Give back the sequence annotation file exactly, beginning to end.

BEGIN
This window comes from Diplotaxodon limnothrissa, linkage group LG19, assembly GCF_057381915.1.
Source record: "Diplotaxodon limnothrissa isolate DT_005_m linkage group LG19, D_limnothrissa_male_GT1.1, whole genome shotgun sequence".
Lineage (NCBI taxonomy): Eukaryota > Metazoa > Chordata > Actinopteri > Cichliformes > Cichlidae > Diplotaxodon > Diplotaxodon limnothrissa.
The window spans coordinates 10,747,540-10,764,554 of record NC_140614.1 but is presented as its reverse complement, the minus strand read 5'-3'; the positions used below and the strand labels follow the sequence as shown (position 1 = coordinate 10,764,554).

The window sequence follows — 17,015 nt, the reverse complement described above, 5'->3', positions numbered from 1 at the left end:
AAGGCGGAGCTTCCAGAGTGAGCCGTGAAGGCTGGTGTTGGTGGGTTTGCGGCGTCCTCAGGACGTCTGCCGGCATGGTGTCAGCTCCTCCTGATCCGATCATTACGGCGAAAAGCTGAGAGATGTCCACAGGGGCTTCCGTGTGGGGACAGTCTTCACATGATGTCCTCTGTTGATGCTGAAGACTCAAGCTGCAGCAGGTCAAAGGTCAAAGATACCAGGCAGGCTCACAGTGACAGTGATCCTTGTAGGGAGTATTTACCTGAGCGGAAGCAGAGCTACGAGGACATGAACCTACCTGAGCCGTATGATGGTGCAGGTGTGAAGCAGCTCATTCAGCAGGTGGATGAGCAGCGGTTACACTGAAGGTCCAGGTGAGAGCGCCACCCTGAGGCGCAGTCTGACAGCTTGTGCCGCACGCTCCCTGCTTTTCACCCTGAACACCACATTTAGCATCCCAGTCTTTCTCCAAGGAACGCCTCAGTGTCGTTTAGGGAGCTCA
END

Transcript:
This window comes from Diplotaxodon limnothrissa, linkage group LG19, assembly GCF_057381915.1.
Source record: "Diplotaxodon limnothrissa isolate DT_005_m linkage group LG19, D_limnothrissa_male_GT1.1, whole genome shotgun sequence".
Lineage (NCBI taxonomy): Eukaryota > Metazoa > Chordata > Actinopteri > Cichliformes > Cichlidae > Diplotaxodon > Diplotaxodon limnothrissa.
The window spans coordinates 10,747,540-10,764,554 of record NC_140614.1 but is presented as its reverse complement, the minus strand read 5'-3'; the positions used below and the strand labels follow the sequence as shown (position 1 = coordinate 10,764,554).

The window sequence follows — 17,015 nt, the reverse complement described above, 5'->3', positions numbered from 1 at the left end:
AAGGCGGAGCTTCCAGAGTGAGCCGTGAAGGCTGGTGTTGGTGGGTTTGCGGCGTCCTCAGGACGTCTGCCGGCATGGTGTCAGCTCCTCCTGATCCGATCATTACGGCGAAAAGCTGAGAGATGTCCACAGGGGCTTCCGTGTGGGGACAGTCTTCACATGATGTCCTCTGTTGATGCTGAAGACTCAAGCTGCAGCAGGTCAAAGGTCAAAGATACCAGGCAGGCTCACAGTGACAGTGATCCTTGTAGGGAGTATTTACCTGAGCGGAAGCAGAGCTACGAGGACATGAACCTACCTGAGCCGTATGATGGTGCAGGTGTGAAGCAGCTCATTCAGCAGGTGGATGAGCAGCGGTTACACTGAAGGTCCAGGTGAGAGCGCCACCCTGAGGCGCAGTCTGACAGCTTGTGCCGCACGCTCCCTGCTTTTCACCCTGAACACCACATTTAGCATCCCAGTCTTTCTCCAAGGAACGCCTCAGTGTCGTTTAGGGAGCTCA